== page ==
Being strategic with your pricing is one of the surest ways to boost your company’s sales growth. Lowering your prices just the right amount gives you a better shot at market penetration and at being competitive in a tightly contested field.
However, there is a point when such competitive pricing becomes problematic—when it becomes predatory pricing.
It can be hard to distinguish fair, competitive pricing from illegal predatory pricing. Read on to find out where the boundaries lay and to ensure that your company is remaining legally competitive with its pricing.
What is predatory pricing?
Predatory pricing is the practice of using below-cost pricing to undercut competitors and establish an unfair market advantage.
Predatory pricing is a method in which a seller sets a price so low that other suppliers cannot compete and are forced to exit the market. A company that does this will see initial losses, but eventually, it benefits by driving competitors out of the market and raising its prices again. This predatory pricing often results in the formation of monopolies.
A company that can afford the initial losses caused by predatory pricing has an unfair market advantage in the long run. Investors see such extremely low costs as a good way to increase market share and then to raise prices and create equally extreme profitability further down the line. So long as the business’ future predicted cash flows are healthy, investors may be willing to shoulder this burden short-term.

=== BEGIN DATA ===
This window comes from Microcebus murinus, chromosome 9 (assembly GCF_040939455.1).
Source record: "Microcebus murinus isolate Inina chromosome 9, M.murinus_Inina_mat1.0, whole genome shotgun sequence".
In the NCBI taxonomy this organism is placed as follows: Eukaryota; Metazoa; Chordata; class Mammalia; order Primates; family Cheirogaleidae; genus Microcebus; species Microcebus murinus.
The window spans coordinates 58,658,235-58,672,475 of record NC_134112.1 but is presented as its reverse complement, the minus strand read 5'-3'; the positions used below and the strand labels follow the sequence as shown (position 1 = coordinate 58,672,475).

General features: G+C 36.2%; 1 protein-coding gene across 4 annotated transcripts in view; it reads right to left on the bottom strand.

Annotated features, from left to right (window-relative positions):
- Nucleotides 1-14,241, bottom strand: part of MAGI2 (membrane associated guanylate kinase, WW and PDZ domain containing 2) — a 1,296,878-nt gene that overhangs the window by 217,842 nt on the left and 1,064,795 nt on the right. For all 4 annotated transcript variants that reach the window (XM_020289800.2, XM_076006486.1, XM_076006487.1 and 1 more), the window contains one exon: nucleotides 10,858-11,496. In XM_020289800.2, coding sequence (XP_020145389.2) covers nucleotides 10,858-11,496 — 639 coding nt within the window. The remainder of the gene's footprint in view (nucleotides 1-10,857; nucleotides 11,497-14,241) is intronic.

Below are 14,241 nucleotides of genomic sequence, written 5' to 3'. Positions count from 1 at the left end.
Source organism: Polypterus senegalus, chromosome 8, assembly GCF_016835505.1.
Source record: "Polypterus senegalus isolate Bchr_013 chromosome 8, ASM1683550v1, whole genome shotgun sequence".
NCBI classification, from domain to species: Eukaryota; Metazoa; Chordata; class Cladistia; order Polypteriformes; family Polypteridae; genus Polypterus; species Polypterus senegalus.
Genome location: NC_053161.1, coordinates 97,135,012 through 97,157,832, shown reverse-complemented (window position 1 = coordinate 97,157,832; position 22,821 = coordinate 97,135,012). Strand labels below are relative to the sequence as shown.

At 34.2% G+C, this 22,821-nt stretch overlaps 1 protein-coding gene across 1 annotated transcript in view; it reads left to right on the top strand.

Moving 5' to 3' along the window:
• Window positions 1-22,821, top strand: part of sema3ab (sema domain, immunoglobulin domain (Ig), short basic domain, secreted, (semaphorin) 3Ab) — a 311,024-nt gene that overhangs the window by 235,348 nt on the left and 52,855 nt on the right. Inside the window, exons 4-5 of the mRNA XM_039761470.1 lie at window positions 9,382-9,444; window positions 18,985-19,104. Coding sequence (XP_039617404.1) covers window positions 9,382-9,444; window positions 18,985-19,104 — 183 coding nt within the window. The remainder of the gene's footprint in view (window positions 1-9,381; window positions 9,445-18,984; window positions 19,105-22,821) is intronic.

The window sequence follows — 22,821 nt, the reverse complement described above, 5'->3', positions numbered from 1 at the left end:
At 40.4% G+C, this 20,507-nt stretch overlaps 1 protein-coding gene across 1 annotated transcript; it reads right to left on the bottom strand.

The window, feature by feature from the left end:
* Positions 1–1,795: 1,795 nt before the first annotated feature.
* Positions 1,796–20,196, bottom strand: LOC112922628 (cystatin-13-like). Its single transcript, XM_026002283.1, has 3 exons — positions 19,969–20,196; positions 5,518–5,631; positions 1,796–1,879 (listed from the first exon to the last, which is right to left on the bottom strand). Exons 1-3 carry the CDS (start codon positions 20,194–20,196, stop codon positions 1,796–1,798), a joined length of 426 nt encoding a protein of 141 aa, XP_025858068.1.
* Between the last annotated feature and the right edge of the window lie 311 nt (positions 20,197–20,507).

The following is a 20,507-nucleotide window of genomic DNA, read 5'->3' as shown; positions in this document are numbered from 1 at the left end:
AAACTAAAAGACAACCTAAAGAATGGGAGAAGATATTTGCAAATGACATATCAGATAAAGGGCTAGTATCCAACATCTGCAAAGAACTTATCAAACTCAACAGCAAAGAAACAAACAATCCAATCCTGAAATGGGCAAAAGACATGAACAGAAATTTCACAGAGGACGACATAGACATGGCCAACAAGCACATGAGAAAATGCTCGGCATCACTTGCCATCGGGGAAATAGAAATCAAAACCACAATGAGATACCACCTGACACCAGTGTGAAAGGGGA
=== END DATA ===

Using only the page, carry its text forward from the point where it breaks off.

Is predatory pricing illegal in the U.S.?
There is a long history of legislation against monopolistic behavior in the United States, and predatory pricing comes under that banner. American antitrust laws exist to preserve competition in the market, and according to those laws, most forms of predatory pricing are illegal.
A pricing strategy is considered predatory if its goal is to price competitors out of the market. However, it’s hard to prove monopolistic intent behind predatory pricing, as companies can insist that their pricing was lowered for other reasons.
If pricing is set lower by a business for reasons other than to eliminate competitors, then pricing is not considered predatory. There are various legitimate sales strategies that involve the use of competitive price-lowering practices, for example, penetration pricing in which a company temporarily lowers its prices by a small percentage in order to capture a larger market share and penetrate more deeply into the market.
However, because a strategy like penetration pricing is temporary, not a long-term financial plan, and is not intended to operate at a deliberate loss, it is not illegal.
How predatory pricing affects the market
While predatory pricing has some short-term positive effects—such as ultra-low prices for customers, for a brief time—it ultimately does serious harm to the state of the market.
The company employing predatory pricing will run initially at a loss. Competitors may also finance a period of loss in order to keep pace with the predatory company. Companies that are not able to shoulder the loss, however, will suffer and lose a considerable amount of customers.
Consumers will initially benefit from the outrageously low prices that the predatory company is selling at. They also might benefit from aggressive competition in the market, if competitors are able to hold their ground, with higher-quality products and services as companies are motivated to establish an advantage over competitors.